Then, there’s Muncy. She has grown so much in so little time, and her empathetic insight into the trauma responses is so incredibly straight from the Captain’s book. That’s not to say she hasn’t come by it on her own, but she is also very clearly learning from the best of the best. There’s even that eerily familiar forehead swipe and overall reaction to hearing nobody ever called Daniela back about her rape report, even with a rape kit.
I just…has Burnett been studying Hargitay, or did we really just strike gold in the casting department here? Someone get me some answers.
Healing is possible
So, there’s the worst possible outcome of a traumatic event: Diego’s fate.
But then…there’s also a promise of hope. We know Detective Amanda Rollins has been struggling since getting shot at the beginning of the season. Through an obvious dedication to making sure Kelli Giddish’s exit is the best of an unwanted situation, as well as just really good storytelling, we also know she has a support system in place to help her get through it.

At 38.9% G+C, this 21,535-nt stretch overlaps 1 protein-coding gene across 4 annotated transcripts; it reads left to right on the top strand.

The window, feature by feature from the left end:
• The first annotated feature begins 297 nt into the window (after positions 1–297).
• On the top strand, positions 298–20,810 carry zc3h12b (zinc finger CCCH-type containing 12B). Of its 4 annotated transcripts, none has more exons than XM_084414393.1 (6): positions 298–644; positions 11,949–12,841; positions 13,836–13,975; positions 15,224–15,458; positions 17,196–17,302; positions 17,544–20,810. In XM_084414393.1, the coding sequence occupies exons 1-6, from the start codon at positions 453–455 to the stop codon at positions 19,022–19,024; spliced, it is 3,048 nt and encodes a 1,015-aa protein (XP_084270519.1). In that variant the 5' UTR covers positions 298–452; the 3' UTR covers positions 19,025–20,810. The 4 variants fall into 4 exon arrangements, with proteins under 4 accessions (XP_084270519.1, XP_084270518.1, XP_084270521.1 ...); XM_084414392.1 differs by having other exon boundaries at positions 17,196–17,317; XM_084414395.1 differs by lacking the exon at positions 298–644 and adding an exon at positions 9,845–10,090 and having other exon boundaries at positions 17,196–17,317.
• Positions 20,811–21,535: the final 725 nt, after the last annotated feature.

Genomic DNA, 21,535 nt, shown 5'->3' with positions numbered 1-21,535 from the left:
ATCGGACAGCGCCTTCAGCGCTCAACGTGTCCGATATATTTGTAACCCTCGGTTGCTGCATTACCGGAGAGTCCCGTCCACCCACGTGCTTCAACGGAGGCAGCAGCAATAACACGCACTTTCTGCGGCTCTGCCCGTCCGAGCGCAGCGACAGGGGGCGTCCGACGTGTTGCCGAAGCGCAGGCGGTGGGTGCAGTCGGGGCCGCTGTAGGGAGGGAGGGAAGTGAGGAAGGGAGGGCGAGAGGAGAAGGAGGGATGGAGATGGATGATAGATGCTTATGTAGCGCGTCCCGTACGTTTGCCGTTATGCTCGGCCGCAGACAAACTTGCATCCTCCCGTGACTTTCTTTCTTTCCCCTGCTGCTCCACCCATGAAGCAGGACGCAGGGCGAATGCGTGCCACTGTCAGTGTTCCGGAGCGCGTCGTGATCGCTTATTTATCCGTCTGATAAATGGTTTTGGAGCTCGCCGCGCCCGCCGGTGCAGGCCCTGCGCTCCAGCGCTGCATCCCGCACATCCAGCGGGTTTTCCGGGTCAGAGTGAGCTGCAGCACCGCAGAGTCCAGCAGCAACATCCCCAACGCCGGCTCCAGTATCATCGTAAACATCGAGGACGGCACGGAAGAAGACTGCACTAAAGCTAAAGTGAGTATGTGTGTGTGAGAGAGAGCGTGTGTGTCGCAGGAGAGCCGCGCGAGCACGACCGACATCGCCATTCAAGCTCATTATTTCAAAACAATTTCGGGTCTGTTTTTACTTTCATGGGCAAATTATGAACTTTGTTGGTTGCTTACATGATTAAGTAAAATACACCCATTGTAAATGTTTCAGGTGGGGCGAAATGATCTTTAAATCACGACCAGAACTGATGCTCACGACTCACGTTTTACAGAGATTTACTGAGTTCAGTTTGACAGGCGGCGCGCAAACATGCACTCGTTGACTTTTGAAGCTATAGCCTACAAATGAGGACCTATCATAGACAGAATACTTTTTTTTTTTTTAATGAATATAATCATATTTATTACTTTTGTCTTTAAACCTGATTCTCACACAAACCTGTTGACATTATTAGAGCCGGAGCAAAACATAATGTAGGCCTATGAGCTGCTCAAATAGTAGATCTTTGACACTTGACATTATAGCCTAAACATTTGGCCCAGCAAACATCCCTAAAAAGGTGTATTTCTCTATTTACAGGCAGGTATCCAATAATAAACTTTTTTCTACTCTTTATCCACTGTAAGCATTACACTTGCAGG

Early on in “Breakwater,” that support system comes from a friend, a partner, a colleague — whatever you want to call him. And let’s just take a moment to appreciate this: While Sergeant Fin Tutuola has always had some really good one-liners, which he did in Law & Order: SVU 24×05, and while he has always been the voice of wisdom and was again here, there was substance to his appearance this time around. Like, it’s almost as if Ice-T has been on this series longer than anyone but Hargitay for a reason?
…and both he and his character should actually be part of the story…for the same reason?
But back to the point.
Fin cares, and he’s looking out for his people. So, there’s that really touching scene at the beginning of the episode where Fin brings Amanda the bullet of the same caliber that shot her. In the same scene, the series, through Fin (who else?), delivers solid advice: